Cape Town could finally be getting a direct flight to New York again this December – shaving four hours off travel time to the USA
- United Airlines plans to launch a direct flight between Cape Town and Newark Liberty International Airport this December.
- That would be the first time in a long time there has been a direct flight between Cape Town and the United States – and it would save travellers at least four hours.
- The route is only due to run during the South African summer at first, but that could change.
By this December it hopes to be operating a direct flight between Cape Town International Airport and the Newark Liberty International Airport outside New York, United Airlines announced late on Monday.
The route would be United's first to the African continent – and would mark a return to direct travel between Cape Town and the United States.
The direct flight would take some 16 hours, shaving off at least four hours of travel time on the shortest flight United could find, and at least five hours on available commercial flights according to a Business Insider South Africa search.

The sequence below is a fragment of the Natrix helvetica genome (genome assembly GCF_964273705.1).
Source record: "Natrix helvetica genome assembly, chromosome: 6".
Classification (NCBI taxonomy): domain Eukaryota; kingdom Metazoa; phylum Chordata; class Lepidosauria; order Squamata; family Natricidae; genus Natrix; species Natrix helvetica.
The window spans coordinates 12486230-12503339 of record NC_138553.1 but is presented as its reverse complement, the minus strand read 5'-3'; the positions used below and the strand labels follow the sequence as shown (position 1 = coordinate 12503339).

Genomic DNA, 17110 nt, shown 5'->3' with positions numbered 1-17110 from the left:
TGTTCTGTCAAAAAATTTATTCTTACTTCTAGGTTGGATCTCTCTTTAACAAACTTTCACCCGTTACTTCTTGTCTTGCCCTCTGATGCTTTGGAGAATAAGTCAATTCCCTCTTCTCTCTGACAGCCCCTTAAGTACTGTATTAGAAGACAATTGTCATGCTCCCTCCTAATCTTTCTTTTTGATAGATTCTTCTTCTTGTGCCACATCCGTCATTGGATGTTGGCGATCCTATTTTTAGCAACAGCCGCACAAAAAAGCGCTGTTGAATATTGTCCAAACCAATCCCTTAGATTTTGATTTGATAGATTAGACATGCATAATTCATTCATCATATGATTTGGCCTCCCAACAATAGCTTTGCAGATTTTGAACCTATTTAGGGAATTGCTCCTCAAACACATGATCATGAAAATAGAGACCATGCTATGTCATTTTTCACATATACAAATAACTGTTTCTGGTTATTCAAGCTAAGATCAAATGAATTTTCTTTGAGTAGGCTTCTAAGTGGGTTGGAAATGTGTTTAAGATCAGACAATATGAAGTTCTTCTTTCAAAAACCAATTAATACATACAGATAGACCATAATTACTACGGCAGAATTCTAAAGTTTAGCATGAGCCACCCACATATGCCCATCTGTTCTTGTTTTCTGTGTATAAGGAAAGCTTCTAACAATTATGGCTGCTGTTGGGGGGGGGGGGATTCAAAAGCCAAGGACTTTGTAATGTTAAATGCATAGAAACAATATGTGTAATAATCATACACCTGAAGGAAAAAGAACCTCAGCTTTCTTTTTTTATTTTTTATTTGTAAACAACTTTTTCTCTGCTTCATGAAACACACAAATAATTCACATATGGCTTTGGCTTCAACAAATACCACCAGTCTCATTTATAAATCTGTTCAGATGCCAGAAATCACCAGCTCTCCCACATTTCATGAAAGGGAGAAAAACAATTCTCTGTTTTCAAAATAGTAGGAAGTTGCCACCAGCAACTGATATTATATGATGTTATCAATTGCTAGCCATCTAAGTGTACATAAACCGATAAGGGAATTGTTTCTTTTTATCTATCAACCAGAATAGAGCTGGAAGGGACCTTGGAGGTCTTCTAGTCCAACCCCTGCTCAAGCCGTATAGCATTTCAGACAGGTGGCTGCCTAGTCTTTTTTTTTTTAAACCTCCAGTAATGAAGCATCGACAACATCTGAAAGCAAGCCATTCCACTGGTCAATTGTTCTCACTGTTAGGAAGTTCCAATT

At present travel time from Cape Town to New York can be more than 46 hours (for cheap flights with two stops in Europe) though most routes will take a total of between 21 and 25 hours – assuming no missed connections.
See also: One of the world’s longest flights may take off from Cape Town - and could have a crèche and a gym on board
The direct route to Cape Town is still subject to some government approvals.
United operates a fleet of 779 aircraft and operates hubs in American cities from San Francisco to Washington DC.
The Cape Town route is initially scheduled to be seasonal, available only during the South African summer between December and March. But the company told USA Today that, as with some of its other routes, it would consider a year-round service if there is sufficient demand.
The flight would depart from Cape Town just before 9PM three times a week, using a Boeing 787-9 Dreamliner that can carry 252 passengers.
In 1999 SAA ended a "lucrative" direct route between Cape Town and Miami as part of an agreement with Delta airlines, "infuriating" Cape Town tourism authorities. SAA later showed that its new route, via Johannesburg, had seen a huge rise in passengers because of more convenient connections.
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